As India seeks to pursue multi-dimensional engagement with the Middle East, Prime Minister Narendra Modi’s latest visit to the region has merely underscored the growing salience of the region in the Indian foreign policy matrix. While a lot of focus is often given to India’s ‘Act East’ policy, India’s ‘Look West’ policy too has evolved rapidly. This was Modi’s fifth visit to West Asia in the last three and a half years and sustained high-level engagement has ensured that India’s voice is becoming an important one in a region that is witnessing major power rivalries playing out in the open like never before.
Coming just weeks after Israeli Prime Minister Benjamin Netanyahu’s high profile visit to India, Modi’s engagement with Palestine — the first ever visit by an Indian prime minister — was viewed with significant interest. Underlining India’s credentials as a “very respected country in the international arena,” Palestinian President Mahmoud Abbas called for a potential Indian role in the Middle Eastern peace process. “We believe in the importance of a possible Indian role to reach a final agreement based on international consensus and resolutions,” President Abbas had suggested before Modi’s visit. Modi decided to steer clear of this as the complexities of the region were evident in the very manner of Modi’s landing at the Palestinian Authority’s presidential headquarters in Ramallah, in a chopper provided by the Jordanian government, escorted by choppers from the Israel Air Force.
In line with New Delhi’s policy of trying to build capacity of Palestine, India signed six agreements worth around $50 million with the Palestinian Authority that includes the setting up of a $30 million super specialty hospital in Beit Sahur, a center for empowering women, the procurement of equipment and machinery for the National Printing Press, and significant investment in the education sector. To promote ties between India and Palestine, Abbas also conferred the ‘Grand Collar of the State of Palestine’ on Modi. Though Modi said India hopes for Palestine to soon emerge a sovereign and independent country in a peaceful environment through dialogue, he departed from the past practice by dropping any mention of a “united” and “viable” Palestine in his remarks. Urging the two sides to move away from “violence and baggage of the past,” Modi’s shift is as much about changing realities on the ground as about New Delhi’s evolving priorities.Enjoying this article? Click here to subscribe for full access. Just $5 a month.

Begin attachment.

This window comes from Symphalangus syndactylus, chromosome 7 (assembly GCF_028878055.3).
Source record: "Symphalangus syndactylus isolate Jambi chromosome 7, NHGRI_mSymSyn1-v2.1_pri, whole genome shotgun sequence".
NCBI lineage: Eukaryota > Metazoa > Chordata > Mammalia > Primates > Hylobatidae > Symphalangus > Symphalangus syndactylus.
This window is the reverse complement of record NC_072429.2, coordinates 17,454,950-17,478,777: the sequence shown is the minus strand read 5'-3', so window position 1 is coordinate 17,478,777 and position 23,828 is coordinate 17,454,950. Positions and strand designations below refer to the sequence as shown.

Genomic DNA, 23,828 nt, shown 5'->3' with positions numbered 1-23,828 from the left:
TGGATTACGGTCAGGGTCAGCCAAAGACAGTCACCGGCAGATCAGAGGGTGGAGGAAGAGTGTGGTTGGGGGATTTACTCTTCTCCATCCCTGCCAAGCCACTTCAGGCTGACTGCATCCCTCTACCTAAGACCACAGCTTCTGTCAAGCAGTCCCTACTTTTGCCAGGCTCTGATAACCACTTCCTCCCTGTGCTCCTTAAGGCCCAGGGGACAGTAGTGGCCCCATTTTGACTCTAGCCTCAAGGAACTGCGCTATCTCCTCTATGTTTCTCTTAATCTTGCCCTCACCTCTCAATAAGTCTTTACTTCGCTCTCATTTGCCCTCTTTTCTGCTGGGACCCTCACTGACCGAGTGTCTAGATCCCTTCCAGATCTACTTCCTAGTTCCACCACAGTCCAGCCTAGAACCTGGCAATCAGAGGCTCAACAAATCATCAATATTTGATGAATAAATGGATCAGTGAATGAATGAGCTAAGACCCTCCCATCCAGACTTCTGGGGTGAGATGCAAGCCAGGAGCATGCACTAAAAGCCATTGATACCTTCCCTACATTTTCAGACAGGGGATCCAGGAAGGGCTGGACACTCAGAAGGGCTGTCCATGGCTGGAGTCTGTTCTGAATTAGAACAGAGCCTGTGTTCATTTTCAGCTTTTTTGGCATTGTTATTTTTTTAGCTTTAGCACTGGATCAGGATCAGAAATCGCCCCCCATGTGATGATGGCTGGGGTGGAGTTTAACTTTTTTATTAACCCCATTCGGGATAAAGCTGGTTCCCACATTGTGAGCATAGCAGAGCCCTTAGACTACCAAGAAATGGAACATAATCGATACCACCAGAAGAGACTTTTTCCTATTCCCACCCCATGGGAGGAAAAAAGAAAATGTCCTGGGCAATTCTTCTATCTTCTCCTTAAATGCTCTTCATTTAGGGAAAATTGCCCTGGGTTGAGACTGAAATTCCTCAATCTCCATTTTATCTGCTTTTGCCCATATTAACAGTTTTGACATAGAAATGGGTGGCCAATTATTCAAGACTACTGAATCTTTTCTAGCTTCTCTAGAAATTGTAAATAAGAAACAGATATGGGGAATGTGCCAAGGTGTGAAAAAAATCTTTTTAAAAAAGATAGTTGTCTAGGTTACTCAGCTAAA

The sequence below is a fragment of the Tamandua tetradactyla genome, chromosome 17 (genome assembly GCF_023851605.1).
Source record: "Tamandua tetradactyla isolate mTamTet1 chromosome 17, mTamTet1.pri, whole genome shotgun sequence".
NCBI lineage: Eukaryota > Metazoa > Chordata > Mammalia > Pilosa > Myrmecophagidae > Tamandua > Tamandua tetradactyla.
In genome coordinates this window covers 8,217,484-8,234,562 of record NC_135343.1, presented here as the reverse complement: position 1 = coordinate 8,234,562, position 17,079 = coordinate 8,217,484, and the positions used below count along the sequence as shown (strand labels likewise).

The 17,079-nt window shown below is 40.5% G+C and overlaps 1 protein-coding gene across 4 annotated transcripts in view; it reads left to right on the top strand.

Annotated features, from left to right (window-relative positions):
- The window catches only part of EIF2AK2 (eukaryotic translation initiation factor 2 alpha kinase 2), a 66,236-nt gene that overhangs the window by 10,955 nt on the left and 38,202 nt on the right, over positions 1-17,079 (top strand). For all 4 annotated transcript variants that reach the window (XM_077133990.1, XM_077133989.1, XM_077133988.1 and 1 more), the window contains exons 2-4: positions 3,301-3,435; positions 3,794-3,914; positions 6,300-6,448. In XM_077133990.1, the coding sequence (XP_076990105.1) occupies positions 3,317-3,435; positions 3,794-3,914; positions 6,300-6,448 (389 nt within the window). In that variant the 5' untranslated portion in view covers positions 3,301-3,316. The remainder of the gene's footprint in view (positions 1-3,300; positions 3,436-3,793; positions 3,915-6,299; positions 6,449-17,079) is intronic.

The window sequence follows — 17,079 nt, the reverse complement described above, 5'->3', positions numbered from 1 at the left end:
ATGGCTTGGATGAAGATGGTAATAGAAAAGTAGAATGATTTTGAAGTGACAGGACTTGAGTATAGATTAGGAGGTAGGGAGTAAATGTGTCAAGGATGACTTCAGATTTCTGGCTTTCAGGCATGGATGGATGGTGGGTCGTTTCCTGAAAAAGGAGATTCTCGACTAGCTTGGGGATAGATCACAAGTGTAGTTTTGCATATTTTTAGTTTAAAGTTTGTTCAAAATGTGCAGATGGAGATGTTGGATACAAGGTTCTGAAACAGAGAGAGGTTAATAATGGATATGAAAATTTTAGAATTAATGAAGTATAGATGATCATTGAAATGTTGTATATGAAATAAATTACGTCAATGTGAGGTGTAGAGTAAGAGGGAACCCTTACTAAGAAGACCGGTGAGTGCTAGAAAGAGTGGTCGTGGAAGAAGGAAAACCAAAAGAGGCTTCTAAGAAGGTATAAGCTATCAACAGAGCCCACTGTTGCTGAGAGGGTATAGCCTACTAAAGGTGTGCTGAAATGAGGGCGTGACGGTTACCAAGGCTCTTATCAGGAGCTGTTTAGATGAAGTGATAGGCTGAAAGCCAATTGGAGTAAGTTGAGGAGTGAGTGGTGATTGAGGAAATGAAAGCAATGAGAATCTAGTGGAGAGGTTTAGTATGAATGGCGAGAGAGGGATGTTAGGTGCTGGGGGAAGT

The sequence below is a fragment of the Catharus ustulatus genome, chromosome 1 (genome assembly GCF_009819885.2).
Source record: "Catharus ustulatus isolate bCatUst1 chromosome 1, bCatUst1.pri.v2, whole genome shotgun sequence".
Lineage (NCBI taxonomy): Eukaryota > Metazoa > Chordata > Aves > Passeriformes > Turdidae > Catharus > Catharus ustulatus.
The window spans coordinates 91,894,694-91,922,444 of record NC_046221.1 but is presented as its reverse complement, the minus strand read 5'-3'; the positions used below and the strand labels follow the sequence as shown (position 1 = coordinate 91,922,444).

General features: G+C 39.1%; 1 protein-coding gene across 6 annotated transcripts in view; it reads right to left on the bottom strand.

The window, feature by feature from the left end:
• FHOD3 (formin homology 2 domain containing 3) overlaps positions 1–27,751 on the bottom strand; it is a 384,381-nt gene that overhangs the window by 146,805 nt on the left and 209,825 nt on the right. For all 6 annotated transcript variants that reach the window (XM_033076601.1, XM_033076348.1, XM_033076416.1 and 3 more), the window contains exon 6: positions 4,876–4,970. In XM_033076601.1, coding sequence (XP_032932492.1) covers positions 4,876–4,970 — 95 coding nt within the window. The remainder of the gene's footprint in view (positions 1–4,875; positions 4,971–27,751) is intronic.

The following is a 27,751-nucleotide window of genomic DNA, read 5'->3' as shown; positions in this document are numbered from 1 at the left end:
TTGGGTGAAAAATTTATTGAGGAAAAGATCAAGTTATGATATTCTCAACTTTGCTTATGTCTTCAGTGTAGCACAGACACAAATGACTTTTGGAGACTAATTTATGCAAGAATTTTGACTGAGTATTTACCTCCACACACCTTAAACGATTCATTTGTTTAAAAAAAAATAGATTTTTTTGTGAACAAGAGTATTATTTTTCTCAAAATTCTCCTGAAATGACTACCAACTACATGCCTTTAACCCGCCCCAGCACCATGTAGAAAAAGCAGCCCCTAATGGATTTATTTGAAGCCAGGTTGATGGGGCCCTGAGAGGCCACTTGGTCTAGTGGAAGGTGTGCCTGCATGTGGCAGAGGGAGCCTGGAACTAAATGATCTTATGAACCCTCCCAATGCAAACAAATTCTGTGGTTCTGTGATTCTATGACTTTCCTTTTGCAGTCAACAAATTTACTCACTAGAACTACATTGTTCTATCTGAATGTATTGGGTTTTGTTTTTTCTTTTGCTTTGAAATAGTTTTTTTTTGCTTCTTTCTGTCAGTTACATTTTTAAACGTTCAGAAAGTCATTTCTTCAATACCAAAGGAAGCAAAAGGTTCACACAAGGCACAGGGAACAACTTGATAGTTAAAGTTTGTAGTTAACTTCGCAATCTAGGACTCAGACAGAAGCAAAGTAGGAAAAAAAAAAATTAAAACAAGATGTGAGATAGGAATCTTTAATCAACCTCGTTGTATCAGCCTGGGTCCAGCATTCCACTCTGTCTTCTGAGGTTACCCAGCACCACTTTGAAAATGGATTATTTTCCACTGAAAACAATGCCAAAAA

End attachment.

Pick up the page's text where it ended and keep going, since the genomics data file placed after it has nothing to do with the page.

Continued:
India’s robust engagements with the Arab Gulf states are part of this dynamic too, with Modi visiting the United Arab Emirates for the second time in the last three years. Trade and economic ties are becoming central to the India-UAE relationship. The two sides signed a landmark pact awarding a consortium of Indian oil companies a 10 percent stake in an offshore oil concession that will be the first Indian investment in the upstream oil sector of the UAE. It will go a long way in transforming a traditional buyer-seller relationship to a long-term investor relationship with stakes in each other’s strategic sectors. Keeping the Indian workforce in mind, India and the UAE signed an MoU that aims to institutionalize the collaborative administration of contractual employment of Indian workers. In their joint statement, India and the UAE “reiterated their condemnation for efforts, including by States, to use religion to justify, support and sponsor terrorism against other countries, or to use terrorism as instrument of State policy.” A growing convergence is emerging between India and the UAE in tackling terrorism, which India has been successful in tapping into with an eye on Pakistan.
Oman has been a longstanding partner of India in the Middle East too, where Indians constitute the largest expatriate community. With the Indian Ocean becoming a priority focus area of New Delhi, Oman’s significance is only likely to grow. China’s expanding footprint in the Indian Ocean region has alerted India to the possibility of strengthening security ties with littoral states. India is likely to step up its military presence in Oman. Naval cooperation with Oman has already been gaining momentum with Muscat giving birthing rights to Indian naval vessels to fight piracy in the Gulf of Aden. Regular naval exercises have now become the norm.
India and Oman not only made their military cooperation more expansive during Modi’s visit, but also made an attempt to take the relationship to other domains by enhancing cooperation in the field of health, tourism, and peaceful uses of outer space.
Given the nature of the Middle East’s polities, where sultans and monarchs still reign, Modi personal diplomacy has indeed had a significant impact in galvanizing bilateral relations. But bureaucratic inertia In New Delhi continues to hamper India’s outreach. India’s engagement with the Middle East should now focus on delivering on its commitments and strengthening its presence as an economic and security partner. This will be crucial as traditional powers like the United States and Russia are busy in militarily jostling with each other even as U.S. stakes in the region are declining by the day. China and India, as two emerging powers, are yet to articulate a clear road map for the region. India is still stuck in the age-old debates of the Israel-Arab rivalry, whereas the Middle East has moved on. Growing rivalry between Sunni Arabs and Shia Iran is reshaping old relationships. India will have to be more pragmatic in its approach towards the region and junk old shibboleths. In the end, Modi’s visit underlined this new reality for India.